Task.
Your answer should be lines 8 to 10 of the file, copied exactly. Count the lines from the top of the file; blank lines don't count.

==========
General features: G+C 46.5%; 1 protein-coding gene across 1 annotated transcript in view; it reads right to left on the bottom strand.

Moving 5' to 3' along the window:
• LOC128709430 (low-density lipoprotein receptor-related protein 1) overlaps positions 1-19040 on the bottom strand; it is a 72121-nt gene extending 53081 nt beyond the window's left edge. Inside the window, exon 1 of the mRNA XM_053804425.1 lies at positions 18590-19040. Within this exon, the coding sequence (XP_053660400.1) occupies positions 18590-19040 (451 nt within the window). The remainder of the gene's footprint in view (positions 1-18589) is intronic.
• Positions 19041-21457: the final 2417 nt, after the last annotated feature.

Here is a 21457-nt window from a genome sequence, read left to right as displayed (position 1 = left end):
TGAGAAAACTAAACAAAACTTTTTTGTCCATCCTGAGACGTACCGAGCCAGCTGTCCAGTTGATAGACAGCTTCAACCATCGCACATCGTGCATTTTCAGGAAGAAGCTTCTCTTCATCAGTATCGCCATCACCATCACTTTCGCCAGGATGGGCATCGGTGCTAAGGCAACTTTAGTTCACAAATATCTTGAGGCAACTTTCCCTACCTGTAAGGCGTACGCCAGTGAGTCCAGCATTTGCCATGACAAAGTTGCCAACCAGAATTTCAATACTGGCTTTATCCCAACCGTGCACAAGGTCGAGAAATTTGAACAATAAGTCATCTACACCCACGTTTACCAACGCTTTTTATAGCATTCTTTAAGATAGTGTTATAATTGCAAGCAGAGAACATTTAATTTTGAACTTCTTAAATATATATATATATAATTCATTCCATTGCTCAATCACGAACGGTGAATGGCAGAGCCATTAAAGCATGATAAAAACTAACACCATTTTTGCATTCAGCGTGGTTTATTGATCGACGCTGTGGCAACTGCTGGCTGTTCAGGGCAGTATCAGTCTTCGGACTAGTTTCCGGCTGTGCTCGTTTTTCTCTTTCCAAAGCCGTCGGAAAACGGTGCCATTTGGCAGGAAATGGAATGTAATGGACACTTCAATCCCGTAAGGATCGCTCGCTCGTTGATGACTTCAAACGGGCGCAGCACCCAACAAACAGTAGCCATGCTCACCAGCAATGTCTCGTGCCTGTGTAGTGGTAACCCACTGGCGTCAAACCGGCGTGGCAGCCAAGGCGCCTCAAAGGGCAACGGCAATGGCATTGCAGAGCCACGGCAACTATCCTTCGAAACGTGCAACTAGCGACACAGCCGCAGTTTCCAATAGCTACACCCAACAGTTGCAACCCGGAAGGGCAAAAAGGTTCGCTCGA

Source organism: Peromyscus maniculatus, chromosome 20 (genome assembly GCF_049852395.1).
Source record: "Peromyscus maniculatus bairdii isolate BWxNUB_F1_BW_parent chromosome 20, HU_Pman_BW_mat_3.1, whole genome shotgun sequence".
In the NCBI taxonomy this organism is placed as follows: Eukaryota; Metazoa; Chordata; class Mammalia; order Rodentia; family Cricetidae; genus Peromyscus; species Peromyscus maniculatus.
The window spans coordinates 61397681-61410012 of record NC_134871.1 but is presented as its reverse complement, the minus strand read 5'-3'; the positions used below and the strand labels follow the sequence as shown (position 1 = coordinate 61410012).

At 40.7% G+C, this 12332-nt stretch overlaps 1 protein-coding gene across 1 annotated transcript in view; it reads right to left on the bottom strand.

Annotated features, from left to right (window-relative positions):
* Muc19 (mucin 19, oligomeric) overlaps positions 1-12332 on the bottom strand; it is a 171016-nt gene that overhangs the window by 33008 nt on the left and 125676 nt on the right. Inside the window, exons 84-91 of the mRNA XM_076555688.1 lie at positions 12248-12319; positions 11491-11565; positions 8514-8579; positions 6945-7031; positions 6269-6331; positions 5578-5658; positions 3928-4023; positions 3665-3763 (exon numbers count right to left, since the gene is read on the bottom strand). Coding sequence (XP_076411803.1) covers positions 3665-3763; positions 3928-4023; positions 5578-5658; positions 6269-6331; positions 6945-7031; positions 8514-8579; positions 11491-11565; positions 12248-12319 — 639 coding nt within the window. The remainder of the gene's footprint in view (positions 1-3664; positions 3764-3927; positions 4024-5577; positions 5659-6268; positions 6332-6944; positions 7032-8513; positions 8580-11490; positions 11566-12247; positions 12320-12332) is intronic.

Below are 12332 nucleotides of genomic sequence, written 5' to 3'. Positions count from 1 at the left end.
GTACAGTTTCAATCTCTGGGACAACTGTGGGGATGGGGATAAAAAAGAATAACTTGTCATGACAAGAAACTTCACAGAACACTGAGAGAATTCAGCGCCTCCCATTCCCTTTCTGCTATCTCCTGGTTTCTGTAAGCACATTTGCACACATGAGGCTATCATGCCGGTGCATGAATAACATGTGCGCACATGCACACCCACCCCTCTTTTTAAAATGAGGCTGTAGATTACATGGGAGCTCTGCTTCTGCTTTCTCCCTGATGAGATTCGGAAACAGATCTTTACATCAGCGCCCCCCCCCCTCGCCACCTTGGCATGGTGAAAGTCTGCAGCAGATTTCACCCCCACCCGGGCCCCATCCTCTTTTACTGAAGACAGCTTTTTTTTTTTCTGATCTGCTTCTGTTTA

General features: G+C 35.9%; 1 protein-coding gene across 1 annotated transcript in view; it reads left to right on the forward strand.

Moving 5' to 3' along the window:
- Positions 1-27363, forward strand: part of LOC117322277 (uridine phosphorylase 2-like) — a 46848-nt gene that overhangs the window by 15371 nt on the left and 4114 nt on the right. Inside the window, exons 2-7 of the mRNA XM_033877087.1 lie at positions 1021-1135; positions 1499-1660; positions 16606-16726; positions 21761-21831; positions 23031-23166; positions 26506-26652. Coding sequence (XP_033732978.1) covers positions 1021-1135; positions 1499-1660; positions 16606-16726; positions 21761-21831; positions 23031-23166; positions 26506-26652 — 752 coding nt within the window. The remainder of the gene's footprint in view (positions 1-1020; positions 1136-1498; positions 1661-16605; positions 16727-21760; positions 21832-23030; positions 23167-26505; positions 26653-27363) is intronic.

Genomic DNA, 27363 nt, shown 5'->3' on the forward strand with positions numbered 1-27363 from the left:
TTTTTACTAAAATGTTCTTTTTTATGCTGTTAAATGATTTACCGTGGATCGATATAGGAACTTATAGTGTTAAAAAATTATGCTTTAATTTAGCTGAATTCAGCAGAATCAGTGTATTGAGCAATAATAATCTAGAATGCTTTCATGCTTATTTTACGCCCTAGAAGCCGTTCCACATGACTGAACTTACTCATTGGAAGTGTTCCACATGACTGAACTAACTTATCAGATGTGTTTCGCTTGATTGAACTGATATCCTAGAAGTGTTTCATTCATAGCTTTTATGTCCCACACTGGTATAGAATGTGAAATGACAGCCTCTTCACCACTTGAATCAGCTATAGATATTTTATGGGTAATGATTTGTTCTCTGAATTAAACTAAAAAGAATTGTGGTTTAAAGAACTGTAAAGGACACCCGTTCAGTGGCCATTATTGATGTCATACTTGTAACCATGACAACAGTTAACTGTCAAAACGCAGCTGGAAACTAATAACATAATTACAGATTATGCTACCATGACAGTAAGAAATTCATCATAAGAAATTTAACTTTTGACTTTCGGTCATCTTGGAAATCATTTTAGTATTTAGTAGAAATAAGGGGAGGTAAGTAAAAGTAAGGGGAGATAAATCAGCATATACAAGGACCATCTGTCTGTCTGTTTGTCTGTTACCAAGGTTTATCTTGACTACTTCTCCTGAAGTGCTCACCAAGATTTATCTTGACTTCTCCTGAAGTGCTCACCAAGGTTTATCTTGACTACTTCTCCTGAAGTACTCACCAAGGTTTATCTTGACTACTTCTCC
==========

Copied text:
Source record: "Peromyscus maniculatus bairdii isolate BWxNUB_F1_BW_parent chromosome 20, HU_Pman_BW_mat_3.1, whole genome shotgun sequence".
In the NCBI taxonomy this organism is placed as follows: Eukaryota; Metazoa; Chordata; class Mammalia; order Rodentia; family Cricetidae; genus Peromyscus; species Peromyscus maniculatus.
The window spans coordinates 61397681-61410012 of record NC_134871.1 but is presented as its reverse complement, the minus strand read 5'-3'; the positions used below and the strand labels follow the sequence as shown (position 1 = coordinate 61410012).